Legal Issues in Animal Agriculture: Regulating Living Space
Provided with generous support from Banks Law Firm, PLLC
This presentation, part of a series of webinars on current legal issues in animal agriculture, will focus on the emerging legal and policy issues dealing with farm animal confinement. This presentation focuses on the laws and regulations of farm animal confinement in the United States, with a special emphasis on the statutory evolution behind them.
In the last ten years, several states have adopted statutes that regulate the amount of living space required to raise certain kinds of farm animals. Controversial ballot initiatives like California’s Proposition 2 have led to higher-profile compromises like last summer’s HSUS/UEP agreement, among other significant developments that have significant impacts on the animal agriculture industry.
The presentation is designed to be useful to anyone — attorneys, lobbyists, federal and state policymakers, extension personnel, producers, and others — with an interest in a definitive understanding of food animal confinement laws in the United States.
Continuing Legal Education:
While this presentation is designed to be relevant for both attorneys and non-attorneys, it has been approved for 60 minutes of Continuing Legal Education credit in Arkansas. For attorneys outside the state of Arkansas, the National Agricultural Law Center will happily provide any needed documentation or materials necessary for a non-Arkansas attorney to obtain Continuing Legal Education in their respective state. For any assistance needed in this regard, please contact Center Director Harrison Pittman at email@example.com.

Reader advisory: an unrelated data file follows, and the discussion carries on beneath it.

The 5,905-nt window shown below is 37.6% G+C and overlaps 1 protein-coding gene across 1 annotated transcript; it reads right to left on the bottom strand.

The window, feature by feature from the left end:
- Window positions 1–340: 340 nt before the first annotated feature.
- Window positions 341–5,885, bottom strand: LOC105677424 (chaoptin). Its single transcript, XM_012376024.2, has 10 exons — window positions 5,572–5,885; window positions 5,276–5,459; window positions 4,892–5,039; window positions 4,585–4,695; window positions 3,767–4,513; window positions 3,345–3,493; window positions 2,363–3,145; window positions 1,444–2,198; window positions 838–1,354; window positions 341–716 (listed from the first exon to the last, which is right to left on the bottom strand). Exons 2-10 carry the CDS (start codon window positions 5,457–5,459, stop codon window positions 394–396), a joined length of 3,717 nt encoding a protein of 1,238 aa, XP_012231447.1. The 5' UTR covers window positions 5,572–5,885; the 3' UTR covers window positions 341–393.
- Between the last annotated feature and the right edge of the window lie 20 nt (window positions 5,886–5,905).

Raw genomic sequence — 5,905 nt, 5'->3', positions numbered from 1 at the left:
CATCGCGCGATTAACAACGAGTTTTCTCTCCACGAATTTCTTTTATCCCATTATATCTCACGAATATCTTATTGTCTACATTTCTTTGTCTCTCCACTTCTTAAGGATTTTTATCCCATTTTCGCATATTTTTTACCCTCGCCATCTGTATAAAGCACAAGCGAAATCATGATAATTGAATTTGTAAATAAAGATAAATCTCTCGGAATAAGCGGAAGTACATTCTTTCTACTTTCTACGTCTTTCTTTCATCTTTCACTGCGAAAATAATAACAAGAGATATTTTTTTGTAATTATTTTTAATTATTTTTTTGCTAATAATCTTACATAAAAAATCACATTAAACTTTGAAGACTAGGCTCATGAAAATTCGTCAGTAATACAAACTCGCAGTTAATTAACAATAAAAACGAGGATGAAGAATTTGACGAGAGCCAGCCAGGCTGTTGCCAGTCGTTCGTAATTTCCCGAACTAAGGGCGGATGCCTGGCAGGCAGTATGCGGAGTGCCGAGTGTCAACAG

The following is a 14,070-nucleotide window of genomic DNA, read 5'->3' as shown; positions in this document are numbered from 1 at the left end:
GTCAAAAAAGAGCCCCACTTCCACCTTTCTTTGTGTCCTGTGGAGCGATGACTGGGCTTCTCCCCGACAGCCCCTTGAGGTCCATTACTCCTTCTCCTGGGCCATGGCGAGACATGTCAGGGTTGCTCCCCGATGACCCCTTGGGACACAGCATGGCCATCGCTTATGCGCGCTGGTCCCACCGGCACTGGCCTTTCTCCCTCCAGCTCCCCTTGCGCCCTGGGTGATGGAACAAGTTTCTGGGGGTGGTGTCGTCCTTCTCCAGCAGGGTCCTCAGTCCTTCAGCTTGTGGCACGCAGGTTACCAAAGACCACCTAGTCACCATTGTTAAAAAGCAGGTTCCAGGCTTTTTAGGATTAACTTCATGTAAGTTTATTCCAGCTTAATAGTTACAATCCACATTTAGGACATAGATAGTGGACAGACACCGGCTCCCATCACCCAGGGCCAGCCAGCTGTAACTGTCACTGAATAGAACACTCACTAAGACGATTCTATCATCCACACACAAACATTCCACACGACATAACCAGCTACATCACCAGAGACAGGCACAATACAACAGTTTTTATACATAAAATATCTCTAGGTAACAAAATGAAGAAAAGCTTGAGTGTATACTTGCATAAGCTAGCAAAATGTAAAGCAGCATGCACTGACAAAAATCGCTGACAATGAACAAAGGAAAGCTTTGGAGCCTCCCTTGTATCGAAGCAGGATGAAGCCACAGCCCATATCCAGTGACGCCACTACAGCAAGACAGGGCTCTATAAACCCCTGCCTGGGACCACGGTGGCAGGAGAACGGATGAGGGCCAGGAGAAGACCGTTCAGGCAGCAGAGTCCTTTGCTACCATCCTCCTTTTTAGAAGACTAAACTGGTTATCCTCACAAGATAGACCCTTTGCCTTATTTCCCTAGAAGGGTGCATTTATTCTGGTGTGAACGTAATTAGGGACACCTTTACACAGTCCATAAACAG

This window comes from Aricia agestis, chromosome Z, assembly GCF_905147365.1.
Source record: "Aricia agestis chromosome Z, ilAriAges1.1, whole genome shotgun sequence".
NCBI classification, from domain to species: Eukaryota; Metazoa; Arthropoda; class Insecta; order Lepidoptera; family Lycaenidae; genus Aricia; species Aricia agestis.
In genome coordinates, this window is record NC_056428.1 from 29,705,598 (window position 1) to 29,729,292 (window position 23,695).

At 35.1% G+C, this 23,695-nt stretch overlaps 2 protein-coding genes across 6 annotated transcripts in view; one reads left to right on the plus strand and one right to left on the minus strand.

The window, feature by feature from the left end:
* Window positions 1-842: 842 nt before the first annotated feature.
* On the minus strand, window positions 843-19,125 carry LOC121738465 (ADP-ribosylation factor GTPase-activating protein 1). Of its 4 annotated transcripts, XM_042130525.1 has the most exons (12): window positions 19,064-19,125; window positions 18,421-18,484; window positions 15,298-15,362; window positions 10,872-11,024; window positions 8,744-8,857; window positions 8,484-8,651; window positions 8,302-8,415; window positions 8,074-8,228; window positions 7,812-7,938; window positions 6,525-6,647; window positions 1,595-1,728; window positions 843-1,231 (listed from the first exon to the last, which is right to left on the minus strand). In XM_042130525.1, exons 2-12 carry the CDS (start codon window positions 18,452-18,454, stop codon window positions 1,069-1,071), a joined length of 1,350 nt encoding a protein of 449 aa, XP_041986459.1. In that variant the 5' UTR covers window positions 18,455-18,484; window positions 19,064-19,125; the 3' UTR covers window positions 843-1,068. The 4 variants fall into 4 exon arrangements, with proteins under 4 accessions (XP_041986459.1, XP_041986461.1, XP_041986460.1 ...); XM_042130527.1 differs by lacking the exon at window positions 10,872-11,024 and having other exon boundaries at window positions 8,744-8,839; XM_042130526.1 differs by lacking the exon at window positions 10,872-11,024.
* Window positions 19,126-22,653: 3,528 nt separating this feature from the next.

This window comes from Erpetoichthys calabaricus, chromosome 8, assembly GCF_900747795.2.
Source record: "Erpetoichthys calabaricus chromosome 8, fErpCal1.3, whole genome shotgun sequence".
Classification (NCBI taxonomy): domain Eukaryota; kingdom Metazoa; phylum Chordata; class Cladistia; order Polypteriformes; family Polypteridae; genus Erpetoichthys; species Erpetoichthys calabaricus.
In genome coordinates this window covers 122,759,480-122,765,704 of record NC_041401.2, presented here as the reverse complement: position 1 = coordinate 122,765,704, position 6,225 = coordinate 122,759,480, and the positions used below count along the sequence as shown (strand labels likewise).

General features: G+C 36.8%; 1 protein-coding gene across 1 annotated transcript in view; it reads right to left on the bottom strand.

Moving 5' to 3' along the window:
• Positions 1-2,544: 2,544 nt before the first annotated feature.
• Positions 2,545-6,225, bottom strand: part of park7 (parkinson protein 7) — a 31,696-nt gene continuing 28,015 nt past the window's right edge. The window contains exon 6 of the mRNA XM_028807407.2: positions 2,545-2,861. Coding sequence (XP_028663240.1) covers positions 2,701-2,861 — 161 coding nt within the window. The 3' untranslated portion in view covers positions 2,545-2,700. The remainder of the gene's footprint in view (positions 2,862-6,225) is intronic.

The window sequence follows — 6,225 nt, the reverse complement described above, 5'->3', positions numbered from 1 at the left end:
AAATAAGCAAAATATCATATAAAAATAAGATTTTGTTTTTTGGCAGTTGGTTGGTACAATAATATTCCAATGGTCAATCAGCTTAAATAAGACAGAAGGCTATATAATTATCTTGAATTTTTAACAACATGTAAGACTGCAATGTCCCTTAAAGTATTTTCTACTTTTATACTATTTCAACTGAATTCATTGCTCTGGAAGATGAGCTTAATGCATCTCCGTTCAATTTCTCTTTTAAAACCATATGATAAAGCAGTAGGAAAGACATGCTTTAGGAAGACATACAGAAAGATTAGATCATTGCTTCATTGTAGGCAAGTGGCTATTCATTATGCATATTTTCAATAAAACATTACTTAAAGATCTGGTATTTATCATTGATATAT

Date: Thursday, May 10, 2012
Time: 12 p.m. to 1 p.m. (EDT) / 11 a.m. to 12 p.m. (CDT)
Registration and Payment:
To register for the webinar, click here: http://learn.extension.org/events/500
Elizabeth Rumley is a staff attorney at the National Agricultural Law Center in Fayetteville, Arkansas. At the Center, her primary research focus is on legal issues in animal agriculture, and she frequently lectures on those issues and others to audiences nationwide. Additionally, she has co-taught a course titled “Animals and Agricultural Production, Law and Policy” at the University of Oklahoma College of Law, and will be teaching a course on legal issues in animal agriculture this summer at the Dale Bumpers College of Agricultural, Food, & Life Sciences at the University of Arkansas.
Her article A Proposal to Regulate Farm Animal Confinement in the United States and an Overview of Current and Proposed Laws appeared in the Drake Journal of Agricultural Law (14 Drake J. Agric. L. 437 (Fall, 2009)) and she has co-written an article on the enforcement powers of humane society members that will be published this spring in the San Joaquin Agricultural Law Review.
At the Center Mrs. Rumley works closely with the University of Arkansas’ Center of Excellence for Poultry Science, Animal Science Department, and the Agricultural Economics and Agribusiness Department. In addition, Mrs. Rumley works closely with and is on the advisory board of the University of Arkansas System Division of Agriculture’s Center for Food Animal Well-Being.
She is licensed to practice law in Michigan and Ohio after earning her B.A. from Michigan State University, her J.D. cum laude from the University of Toledo College of Law, and her LL.M. in Agricultural Law from the University of Arkansas School of Law.